Why Did The U.S. Military Take Control of Haiti’s Airport?

The earthquake in Haiti has shaken the world. On 18 January, despite increasing help from the international community, violence in the affected area did not ease. The humanitarian crisis worsened. The American military is the main force in the rescue efforts. Nonetheless, its motive has been under scrutiny. American soldiers are faced with difficult tasks in carrying out an effective operation. The French cooperation minister, Alain Joyandet, urged the United Nations to examine Americans’ motives (Jan 19 by China News). Media reported that the Americans have turned the disorderly Port-au-Prince airport into a private American airport. Americans were given the priority to evacuate, while some relief airplanes were denied services.

The U.S. has pledged to secure order and save Haitian lives. 5,500 troops were dispatched to an island of less than 10 million people. Last Saturday, Secretary of State Hillary Clinton also made a personal visit. All these actions were out of the ordinary and suggested the U.S.’s desire to take the opportunity to expand its military influence. Every move by the U.S. was highly publicized and watched carefully. Faced with negative reports from the media, America clarified that, by controlling the airport, its intention is to effectively manage the relief goods that come in through the airport. Its action of not allowing the relief airplanes to land did nothing to remedy its negative image.

This is not to discredit the U.S. contributions. There are plenty of needs in the aftermath of a powerful earthquake. The way the U.S. controlled an airport of a sovereign country worried many people. The American government has been politically correct by denying charges of a “take over,” fearing its bad connotation may hint at sovereignty infringement. But in reality, the Haitian government has been under American control for many years now.

Among international criticism, Haiti’s own voice was notably lacking. This could mean silent approval or that it simply has lost its voice. Haitian President Préval admitted on 15 January that the present government has “lost its normal function.” He went on to say that he had moved the presidential office to a police station near Port-au-Prince airport to be close to “the foreign partners,” i.e. American troops.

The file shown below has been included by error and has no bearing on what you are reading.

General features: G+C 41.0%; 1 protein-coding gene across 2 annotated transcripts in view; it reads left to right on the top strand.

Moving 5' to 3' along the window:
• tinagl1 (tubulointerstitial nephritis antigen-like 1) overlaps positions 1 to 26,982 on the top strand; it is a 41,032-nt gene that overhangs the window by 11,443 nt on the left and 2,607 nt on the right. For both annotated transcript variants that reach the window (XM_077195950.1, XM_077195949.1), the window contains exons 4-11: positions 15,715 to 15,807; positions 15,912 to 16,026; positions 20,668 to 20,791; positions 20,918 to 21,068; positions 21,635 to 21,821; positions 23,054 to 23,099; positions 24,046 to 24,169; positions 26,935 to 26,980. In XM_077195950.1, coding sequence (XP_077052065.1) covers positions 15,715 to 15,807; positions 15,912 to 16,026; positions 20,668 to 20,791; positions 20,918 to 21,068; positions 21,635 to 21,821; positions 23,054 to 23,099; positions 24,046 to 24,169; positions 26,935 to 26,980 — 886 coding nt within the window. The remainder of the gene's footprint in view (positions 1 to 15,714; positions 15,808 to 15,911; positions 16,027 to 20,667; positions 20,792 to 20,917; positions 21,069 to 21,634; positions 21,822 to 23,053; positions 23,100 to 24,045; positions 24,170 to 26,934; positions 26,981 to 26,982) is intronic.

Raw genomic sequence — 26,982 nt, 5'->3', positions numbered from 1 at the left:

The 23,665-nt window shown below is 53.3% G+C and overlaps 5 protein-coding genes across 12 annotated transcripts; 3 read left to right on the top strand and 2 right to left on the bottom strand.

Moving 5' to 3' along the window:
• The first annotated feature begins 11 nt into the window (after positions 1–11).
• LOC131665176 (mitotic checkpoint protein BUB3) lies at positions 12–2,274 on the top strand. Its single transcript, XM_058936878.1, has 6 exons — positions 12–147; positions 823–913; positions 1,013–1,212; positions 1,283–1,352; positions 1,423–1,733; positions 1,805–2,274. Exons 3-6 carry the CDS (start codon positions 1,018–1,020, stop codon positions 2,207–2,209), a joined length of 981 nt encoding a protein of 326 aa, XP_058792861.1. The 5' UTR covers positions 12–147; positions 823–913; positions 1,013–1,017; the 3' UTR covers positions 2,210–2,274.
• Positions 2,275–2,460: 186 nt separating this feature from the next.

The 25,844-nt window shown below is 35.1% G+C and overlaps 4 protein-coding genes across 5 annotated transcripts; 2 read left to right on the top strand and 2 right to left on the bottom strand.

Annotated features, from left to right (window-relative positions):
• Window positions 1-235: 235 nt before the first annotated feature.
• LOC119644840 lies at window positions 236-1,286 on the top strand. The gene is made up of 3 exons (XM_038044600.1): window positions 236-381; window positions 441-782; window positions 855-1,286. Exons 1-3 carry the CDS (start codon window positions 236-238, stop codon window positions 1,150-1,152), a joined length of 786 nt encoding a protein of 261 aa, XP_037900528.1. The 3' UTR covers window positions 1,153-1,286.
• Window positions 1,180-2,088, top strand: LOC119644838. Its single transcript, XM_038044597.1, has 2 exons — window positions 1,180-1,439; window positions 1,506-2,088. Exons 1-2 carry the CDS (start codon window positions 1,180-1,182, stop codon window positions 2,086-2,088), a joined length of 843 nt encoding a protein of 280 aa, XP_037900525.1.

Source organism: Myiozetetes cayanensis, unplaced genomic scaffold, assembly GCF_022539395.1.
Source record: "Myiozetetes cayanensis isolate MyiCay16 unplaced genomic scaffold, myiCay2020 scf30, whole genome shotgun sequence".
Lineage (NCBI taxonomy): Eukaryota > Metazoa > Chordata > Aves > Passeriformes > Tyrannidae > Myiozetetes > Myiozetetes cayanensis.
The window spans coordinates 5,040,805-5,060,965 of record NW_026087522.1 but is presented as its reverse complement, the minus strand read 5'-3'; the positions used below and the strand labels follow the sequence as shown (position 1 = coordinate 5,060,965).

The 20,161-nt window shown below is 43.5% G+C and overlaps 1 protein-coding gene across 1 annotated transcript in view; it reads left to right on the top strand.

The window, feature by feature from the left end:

Facing the challenge of a calamity, the Haitian leadership’s weaknesses were exposed for all to see.

It’s disheartening to see an elected president of a democratic country proclaiming its government has “lost its function,” unable to fend for itself and having unconditionally given up control of its main airport to American troops.

For many years, many democratic political system elites have praised the Western democratic system and held a hostile view against Eastern political systems, especially Chinese-style socialism. In the case of the great earthquake of Wenchuan, the Chinese people came together as one heart and one mind. The healing process was swift and Wenchuan was rebuilt in a miraculously short time. That proves the merits of Chinese-style socialism.

Easterners have long taken the democratic system with a grain of salt. It’s not to say that Western democracy is without any merit or that Chinese-style socialism is perfect. The Chinese have been continuously improving socialism with components of democratic political systems. One cannot blindly copy Western democratic systems without examination.

The chaotic situation in Haiti after a disastrous earthquake has cast doubts on whether popularly elected political power is good for all.

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